An early-stage trial of Cougar Biotechnology's oral treatment abiraterone has generated huge excitement after it demonstrated significant anti-tumour activity in men with chemotherapy-resistant prostate cancer.

Data from the Phase I trial, which have been published in the Journal of Clinical Oncology show that 21 chemotherapy-naive men with prostate cancer resistant to multiple hormonal therapies experienced significant tumour shrinkage and reduction in prostate-specific antigen (PSA) levels when treated with abiraterone, also known as CB7630.

70%-80% of the patients saw a reduction in PSA levels and the data also demonstrated that abiraterone delayed disease progression by a median of 400 days. The trial was conducted by the Institute of Cancer Research and the Royal Marsden Hospital in the UK and the researchers noted that this is the first study to demonstrate that the continuous inhibition of the CYP17 enzyme is safe and has measurable effects on tumours.

Lead researcher Johann de Bono said that the Royal Marsden patients in the study have been monitored for up to two-and-a-half years and with continued use of abiraterone they were able to control their disease with few side-effects. A number of patients were able to stop taking morphine for the relief of bone pain.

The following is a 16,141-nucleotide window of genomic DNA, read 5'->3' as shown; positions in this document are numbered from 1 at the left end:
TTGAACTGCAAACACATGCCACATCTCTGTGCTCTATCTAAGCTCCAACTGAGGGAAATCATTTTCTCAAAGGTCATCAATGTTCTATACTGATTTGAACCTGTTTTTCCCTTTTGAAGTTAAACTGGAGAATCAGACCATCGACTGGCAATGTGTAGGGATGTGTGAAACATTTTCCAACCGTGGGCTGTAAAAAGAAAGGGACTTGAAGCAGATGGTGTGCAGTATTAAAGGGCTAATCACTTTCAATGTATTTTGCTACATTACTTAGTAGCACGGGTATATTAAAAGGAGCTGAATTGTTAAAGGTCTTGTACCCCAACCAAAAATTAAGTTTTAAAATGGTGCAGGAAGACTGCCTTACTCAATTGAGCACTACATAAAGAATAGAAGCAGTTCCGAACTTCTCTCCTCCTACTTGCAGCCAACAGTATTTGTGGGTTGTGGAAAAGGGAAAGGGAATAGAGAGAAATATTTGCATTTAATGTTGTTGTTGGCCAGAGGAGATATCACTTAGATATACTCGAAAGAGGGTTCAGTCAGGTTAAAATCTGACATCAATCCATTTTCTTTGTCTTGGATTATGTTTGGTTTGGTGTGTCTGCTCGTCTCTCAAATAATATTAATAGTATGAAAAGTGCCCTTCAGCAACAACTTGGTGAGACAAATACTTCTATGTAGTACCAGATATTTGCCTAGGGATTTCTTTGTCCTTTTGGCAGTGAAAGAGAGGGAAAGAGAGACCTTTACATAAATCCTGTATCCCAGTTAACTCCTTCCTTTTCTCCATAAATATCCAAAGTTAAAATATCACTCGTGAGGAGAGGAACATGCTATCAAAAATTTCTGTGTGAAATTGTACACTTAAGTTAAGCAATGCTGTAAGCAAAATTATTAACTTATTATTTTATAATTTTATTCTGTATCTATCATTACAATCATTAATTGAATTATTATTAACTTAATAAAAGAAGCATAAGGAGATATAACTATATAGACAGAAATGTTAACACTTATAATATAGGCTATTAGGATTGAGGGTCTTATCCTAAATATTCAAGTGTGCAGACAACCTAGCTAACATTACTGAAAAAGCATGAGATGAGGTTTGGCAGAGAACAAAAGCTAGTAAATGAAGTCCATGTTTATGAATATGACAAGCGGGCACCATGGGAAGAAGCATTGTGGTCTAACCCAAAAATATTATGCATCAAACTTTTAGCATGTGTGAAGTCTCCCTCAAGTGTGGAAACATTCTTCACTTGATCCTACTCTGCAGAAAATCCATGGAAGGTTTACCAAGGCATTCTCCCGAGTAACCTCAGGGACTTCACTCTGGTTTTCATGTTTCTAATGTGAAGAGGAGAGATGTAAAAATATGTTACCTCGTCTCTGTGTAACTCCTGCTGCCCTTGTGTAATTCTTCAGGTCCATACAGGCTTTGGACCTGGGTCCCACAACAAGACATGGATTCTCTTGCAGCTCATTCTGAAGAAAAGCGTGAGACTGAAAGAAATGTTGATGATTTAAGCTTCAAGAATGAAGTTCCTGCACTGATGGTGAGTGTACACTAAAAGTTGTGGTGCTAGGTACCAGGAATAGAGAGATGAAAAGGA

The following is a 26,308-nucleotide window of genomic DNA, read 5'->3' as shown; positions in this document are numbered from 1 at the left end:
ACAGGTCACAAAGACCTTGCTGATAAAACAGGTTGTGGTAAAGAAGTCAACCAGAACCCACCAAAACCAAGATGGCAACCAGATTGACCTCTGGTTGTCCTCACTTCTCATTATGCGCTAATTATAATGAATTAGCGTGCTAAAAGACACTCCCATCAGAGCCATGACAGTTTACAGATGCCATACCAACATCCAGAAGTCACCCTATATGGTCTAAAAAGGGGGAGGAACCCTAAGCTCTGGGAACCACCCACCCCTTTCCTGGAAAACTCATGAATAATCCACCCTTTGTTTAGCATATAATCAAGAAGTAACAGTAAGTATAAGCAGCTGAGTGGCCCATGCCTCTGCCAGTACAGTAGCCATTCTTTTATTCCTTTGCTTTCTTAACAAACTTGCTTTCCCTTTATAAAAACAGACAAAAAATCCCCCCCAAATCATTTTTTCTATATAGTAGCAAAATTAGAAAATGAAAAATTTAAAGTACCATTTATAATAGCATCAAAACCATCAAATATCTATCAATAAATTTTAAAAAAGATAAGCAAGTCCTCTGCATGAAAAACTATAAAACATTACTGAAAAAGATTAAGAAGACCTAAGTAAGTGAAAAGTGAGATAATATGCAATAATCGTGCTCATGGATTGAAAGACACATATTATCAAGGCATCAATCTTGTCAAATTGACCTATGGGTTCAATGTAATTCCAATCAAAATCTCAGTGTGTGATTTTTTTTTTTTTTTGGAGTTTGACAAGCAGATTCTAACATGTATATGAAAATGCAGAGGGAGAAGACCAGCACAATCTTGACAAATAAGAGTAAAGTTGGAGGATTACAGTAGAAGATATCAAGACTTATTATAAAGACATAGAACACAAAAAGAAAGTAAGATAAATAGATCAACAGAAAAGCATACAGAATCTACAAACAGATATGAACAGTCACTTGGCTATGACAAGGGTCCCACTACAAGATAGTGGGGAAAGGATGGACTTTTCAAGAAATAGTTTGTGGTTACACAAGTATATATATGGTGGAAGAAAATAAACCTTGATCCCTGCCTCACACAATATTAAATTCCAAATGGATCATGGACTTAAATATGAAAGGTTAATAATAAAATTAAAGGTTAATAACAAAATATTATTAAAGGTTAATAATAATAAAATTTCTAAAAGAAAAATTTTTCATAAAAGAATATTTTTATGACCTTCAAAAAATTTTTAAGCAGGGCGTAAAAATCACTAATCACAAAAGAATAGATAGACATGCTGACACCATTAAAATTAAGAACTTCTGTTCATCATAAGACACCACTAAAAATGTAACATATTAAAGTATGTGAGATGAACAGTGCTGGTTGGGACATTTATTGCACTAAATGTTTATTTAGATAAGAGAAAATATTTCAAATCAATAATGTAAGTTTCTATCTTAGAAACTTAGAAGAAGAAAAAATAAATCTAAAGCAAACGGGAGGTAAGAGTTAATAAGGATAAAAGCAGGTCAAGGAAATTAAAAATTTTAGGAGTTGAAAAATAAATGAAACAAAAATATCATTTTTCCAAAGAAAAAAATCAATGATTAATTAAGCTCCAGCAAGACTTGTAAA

"These men have very aggressive prostate cancer which is exceptionally difficult to treat and almost always proves to be fatal”, he noted and while he cautioned about jumping to too many conclusions on such a small study, “we hope that abiraterone will eventually offer them real hope of an effective way of managing their condition and prolonging their lives”.

The researchers have recommended that further studies should use a dose of 1000mg daily and earlier this year, Cougar commenced a 1,200-patient Phase III trial in men with metastatic castration-resistant prostate cancer who have failed standard chemotherapy.

John Neate, chief executive of The UK’s Prostate Cancer Charity said “this is an exciting development which has been eagerly anticipated”. He noted that advanced prostate cancer is very difficult to treat as, after a period of time, it stops responding to conventional ways of controlling testosterone, essential to the cancer’s continued growth.

Mr Neate concluded by saying that “we look forward to the results of the larger trials already underway or being planned for this drug to prove its potential effectiveness for the thousands of men diagnosed with advanced prostate cancer every year”.